If you select for some characteristic, and find that groups differ on other characteristics, it is natural to assume that the variable you selected might be causal. For example, if you select on the basis of genetics, and find differences, it would be understandable if you thought that genetics accounted for the other differences. Equally, if you select on wealth, it would be natural to imagine that any differences you find were due to differences in wealth.
Norway is a special case. It is very rich, and very Norwegian. No-one does fiords like they do. Norwegians are dying out, their total fertility below replacement, so they are of only historical interest, but serve to illustrate what a very rich country can provide its citizens in terms of very high-quality universal health care, and a sovereign wealth fund which hold 1.7% of the world’s wealth, equal to £175,000 (\$245,000) per citizen. Even poor Norwegians are extremely rich by global standards, and Norway tops the world in the Human Development Index. Most countries would have to create and save wealth for a century to reach the levels of poor Norwegians.
75% of citizens are genetic Norwegians, and the rest came in over “recent decades” which is a bit vague, but which makes sense for anyone able to look at Human Development statistics. Norwegians like collecting data, for which we should be grateful.
Parental income and mental disorders in children and adolescents: prospective register-based study
Jonas Minet Kinge, Simon Øverland, Martin Flatø, Joseph Dieleman, Ole Røgeberg, Maria Christine Magnus, Miriam Evensen, Martin Tesli, Anders Skrondal, Camilla Stoltenberg … Show more
International Journal of Epidemiology, dyab066, https://doi.org/10.1093/ije/dyab066
In this registry-based study of all children in Norway (n = 1 354 393) aged 5–17 years from 2008 to 2016, we examined whether parental income was associated with childhood diagnoses of mental disorders identified through national registries from primary healthcare, hospitalizations and specialist outpatient services.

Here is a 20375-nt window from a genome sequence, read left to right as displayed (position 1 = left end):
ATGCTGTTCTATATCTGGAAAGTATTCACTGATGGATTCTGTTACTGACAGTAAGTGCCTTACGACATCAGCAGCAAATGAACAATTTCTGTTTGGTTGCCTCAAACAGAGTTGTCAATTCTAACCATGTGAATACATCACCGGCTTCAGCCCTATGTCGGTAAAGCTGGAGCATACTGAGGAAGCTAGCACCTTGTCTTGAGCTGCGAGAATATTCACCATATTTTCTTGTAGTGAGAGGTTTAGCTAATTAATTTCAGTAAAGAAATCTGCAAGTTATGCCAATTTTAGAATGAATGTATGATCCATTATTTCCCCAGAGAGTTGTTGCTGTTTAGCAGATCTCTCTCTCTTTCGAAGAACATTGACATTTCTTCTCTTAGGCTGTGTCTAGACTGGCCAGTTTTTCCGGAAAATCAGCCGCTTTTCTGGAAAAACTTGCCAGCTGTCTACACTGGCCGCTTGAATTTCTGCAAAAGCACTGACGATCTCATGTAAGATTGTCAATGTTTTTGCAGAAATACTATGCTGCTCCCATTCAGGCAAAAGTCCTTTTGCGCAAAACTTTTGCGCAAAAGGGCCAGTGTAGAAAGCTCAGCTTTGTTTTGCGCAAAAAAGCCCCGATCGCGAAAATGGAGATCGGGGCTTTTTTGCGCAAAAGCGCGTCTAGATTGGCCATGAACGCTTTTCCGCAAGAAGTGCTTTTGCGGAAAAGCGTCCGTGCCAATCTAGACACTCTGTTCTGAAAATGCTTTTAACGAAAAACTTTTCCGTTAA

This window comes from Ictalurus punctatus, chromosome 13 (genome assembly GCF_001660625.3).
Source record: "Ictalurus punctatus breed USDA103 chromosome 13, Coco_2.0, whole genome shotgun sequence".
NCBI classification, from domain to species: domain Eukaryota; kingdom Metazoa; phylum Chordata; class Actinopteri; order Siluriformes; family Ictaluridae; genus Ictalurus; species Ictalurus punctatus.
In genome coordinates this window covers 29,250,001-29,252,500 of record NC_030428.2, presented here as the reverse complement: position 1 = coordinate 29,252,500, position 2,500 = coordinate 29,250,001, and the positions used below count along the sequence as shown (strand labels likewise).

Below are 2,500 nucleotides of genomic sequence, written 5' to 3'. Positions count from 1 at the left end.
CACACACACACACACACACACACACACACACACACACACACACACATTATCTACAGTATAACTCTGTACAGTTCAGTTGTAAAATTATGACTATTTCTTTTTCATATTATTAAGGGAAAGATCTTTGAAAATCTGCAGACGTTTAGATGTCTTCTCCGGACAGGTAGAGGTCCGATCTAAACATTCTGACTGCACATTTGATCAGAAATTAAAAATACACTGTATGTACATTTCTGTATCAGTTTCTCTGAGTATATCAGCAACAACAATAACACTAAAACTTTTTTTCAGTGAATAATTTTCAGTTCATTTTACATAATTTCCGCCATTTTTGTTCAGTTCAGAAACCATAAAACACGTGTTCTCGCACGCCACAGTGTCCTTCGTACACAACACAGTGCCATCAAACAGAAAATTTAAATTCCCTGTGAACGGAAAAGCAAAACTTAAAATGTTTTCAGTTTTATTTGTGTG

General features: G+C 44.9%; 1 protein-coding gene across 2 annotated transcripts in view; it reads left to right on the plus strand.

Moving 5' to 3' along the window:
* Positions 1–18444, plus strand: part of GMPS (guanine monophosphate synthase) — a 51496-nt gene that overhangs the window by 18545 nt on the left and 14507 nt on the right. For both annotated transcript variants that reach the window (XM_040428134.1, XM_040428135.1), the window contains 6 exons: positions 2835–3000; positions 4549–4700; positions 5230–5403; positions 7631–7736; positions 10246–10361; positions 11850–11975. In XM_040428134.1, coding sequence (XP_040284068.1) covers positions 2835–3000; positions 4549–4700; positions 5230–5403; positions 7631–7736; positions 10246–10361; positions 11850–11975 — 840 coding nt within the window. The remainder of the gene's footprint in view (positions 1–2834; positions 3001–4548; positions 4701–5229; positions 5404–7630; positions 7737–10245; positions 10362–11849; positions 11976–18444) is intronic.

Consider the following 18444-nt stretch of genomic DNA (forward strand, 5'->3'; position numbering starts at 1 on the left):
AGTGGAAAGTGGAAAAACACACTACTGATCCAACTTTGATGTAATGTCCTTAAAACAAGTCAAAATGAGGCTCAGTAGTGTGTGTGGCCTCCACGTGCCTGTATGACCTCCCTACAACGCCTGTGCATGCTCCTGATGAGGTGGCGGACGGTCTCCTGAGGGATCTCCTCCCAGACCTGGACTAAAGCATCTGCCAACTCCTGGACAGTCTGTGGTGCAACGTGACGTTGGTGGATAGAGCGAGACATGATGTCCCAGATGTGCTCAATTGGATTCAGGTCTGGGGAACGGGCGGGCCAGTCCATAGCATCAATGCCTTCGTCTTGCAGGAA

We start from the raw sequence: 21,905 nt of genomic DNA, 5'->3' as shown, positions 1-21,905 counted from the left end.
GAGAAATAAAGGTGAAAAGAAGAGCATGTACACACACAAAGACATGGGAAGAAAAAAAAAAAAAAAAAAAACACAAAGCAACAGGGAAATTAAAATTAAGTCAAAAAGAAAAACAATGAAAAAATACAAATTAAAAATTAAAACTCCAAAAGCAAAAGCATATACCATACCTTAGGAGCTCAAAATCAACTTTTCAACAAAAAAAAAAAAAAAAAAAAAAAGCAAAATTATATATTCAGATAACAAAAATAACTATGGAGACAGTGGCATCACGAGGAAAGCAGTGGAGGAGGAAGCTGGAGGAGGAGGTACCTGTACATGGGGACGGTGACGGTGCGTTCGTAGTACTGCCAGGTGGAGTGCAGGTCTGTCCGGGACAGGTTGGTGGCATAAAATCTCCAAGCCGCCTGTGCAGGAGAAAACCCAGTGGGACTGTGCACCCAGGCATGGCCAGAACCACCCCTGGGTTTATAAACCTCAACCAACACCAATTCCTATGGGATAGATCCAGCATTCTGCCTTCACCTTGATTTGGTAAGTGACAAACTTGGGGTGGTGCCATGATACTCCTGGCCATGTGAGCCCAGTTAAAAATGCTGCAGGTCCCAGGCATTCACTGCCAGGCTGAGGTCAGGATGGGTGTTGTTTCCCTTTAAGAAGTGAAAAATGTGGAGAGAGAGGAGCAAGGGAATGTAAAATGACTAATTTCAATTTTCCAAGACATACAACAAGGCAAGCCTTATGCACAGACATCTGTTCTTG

There were substantial differences in mental disorders by parental income, except for eating disorders in girls. In the bottom 1% of parental income, 16.9% of boys had a mental disorder compared with 4.1% in the top 1%. Among girls, there were 14.2% in the lowest, compared with 3.2% in the highest parental-income percentile. Differences were mainly attributable to attention-deficit hyperactivity disorder in boys and anxiety and depression in girls. There were more mental disorders in children whose parents had mental disorders or low education, or lived in separate households. Still, parental income remained associated with children’s mental disorders after accounting for parents’ mental disorders and other factors, and associations were also present among adopted children.
Mental disorders were 3- to 4-fold more prevalent in children with parents in the lowest compared with the highest income percentiles. Parents’ own mental disorders, other socio-demographic factors and genetic confounding did not fully explain these associations.
The authors analysed immigrants separately, and excluded those with incomes in the bottom 2% as well. They could also look at adopted children, which was a useful way at looking at genetic factors. They had full data on actual earnings, and calculated family income as the after tax earnings of both spouses, adjusted for inflation. They had health data from official sources, so this study gets round all the problems of self-report. It is also a full representation of massive population size, which puts most other studies in the shade.